‘Iacta alea est’
Yesterday I arrived at an API for rendering templates with Hypertext DSL that I was happy with.
require "hypertext" require "hypertext/dsl" class Context < Hypertext::DSL def initialize(params) params.each do |key, val| instance_variable_set(sprintf("@%s", key), val) end @ht = Hypertext.new partial @layout end def partial(filename) instance_eval File.read(filename) end end
I thought of a couple of minor optimisations to extend the scope and make it a little more robust.
The first is to extend the scope. Say we wanted to pass a Hypertext DSL string for rendering rather than the name of a file. Instead of loading a string from file, we would hand the string to the
Context on initialization.
In principle we can elevate a parameter specifically for this purpose, similar to
layout, we’ll call it
fragment (We can argue about the naming another time).
If a fragment is passed in, we’ll favour that above the template which leads to the following modification in the initialize method:
def initialize(params) params.each do |key, val| instance_variable_set(sprintf("@%s", key), val) end @ht = Hypertext.new if @fragment fragment @fragment else partial @layout end end
We’re referencing a
fragment method that we haven’t written yet. This becomes:
def fragment(string) instance_eval string end
If we squint a little, we see that this is almost identical to our
partial method which we can now modify to take account of
def partial(filename) fragment File.read(filename) end
Our class is now set up to deal with both reading from file and dealing with templates passed as strings.
To resume the naming discussion, we could do several different things to make it more explicit. What about the following?
template template_string # formerly 'fragment' layout layout_string
If we do this, both giving each a clear name, and allowing a combination, for example, providing a layout as a string and a template from a file then we also need to make the code a little more robust.
What if we don’t have a layout?
def initialize(params) params.each do |key, val| instance_variable_set(sprintf("@%s", key), val) end @ht = Hypertext.new if @layout_string fragment @layout_string elsif @template_string fragment @template_string elsif @layout partial @layout else partial @template end end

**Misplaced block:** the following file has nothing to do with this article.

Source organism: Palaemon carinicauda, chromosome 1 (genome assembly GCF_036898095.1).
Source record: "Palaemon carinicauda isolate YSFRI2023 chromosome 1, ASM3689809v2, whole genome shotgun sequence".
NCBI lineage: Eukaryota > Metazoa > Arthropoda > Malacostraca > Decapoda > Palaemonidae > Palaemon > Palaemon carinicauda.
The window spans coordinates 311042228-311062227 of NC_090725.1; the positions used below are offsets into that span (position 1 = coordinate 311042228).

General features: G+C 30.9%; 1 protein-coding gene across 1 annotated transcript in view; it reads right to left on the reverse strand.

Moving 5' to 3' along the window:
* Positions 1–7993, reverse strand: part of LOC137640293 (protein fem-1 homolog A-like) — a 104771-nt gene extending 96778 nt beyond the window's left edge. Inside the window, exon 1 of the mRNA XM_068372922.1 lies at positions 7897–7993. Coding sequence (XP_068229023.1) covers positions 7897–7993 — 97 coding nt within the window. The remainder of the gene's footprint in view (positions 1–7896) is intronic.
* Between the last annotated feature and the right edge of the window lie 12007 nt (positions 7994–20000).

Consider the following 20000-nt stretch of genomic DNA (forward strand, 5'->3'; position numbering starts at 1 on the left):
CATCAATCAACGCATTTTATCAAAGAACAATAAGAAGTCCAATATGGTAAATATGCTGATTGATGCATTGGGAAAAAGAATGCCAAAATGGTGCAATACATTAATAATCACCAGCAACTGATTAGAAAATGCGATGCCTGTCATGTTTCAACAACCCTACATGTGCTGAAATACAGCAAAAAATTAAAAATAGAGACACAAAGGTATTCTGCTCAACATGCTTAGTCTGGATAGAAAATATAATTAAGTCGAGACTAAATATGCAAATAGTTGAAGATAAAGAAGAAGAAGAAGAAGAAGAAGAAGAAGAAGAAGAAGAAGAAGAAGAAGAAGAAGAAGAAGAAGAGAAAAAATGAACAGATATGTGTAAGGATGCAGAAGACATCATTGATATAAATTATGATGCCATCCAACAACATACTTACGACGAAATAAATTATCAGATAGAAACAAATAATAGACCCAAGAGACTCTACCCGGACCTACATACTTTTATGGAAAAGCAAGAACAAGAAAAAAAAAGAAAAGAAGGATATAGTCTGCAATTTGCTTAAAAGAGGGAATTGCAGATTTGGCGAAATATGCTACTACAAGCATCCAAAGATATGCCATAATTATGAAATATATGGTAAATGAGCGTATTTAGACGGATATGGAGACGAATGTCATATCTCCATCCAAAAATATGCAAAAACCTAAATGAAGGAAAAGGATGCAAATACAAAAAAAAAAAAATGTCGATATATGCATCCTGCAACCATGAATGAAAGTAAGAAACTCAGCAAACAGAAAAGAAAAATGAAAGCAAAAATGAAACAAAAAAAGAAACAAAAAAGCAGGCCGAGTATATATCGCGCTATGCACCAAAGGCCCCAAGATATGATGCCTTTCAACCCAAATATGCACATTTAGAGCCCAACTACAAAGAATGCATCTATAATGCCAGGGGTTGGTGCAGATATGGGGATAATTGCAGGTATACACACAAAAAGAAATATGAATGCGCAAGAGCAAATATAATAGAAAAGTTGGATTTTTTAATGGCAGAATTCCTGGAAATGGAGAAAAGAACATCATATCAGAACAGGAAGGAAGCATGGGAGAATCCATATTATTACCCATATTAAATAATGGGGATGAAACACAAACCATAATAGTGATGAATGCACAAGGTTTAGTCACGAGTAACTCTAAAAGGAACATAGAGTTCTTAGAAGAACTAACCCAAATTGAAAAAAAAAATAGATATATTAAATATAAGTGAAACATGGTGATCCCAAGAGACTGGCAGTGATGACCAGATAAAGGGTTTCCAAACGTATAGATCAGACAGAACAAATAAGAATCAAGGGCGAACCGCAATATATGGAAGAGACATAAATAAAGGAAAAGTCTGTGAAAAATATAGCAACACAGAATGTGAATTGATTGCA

It’s a little ugly. Maybe we should just settle on one approach, either loading from file or providing a string. The code is so easy to change anyway that it doesn’t make sense to build in this cyclomatic complexity. We’ll also run into issues if we try and combine approaches. The layout will have to know to either call
fragment with either
This is maybe where trying to be all things to all men suddenly introduces a level of complexity that outweighs the simplicity of the problem. If it’s so straightforward to rewrite the code for your use-case, then, to me at least, it doesn’t make sense to burden the tool with a number of cases from which you will likely only use one branch in a given scenario.
The presence or absence of a layout does seem to make sense though, so we can bake that in:
@ht = Hypertext.new if @layout partial @layout else partial @template end
partial(@layout || @template)
If we were to go down the fragment route it would be similar:
fragment(@layout_string) || @template_string)
Do you agree that it’s better to focus on one way? Or should code like this provide the flexibility?
Maybe we could do something ‘smart’ like having a method that sits above
fragment and works out whether the string which has been passed in is a file in the file system or not and then delegates to the appropriate method based on the result?
def partial(val) if File.exist?(val) partial_from_file(val) else fragment val end end def partial_from_file(filename) fragment File.read(filename) end def fragment(string) instance_eval string end
That looks ripe for refactoring:
def partial(val) if File.exist?(val) fragment File.read(val) else fragment val end end def fragment(string) instance_eval string end
If we really wanted to we could make it recursive and fold it into one method:
def partial(val) if File.exist?(val) partial File.read(val) else instance_eval val end end
I’m not sure how I feel about that route. It doesn’t look too bad on the surface but I’m not fully sold. It would allow us to pass in
layout params without worrying whether they are strings or file names. I think I’m going to sleep on it.
What do you think? Spot any edge-cases that this approach might create?
—Wednesday 7th April 2021.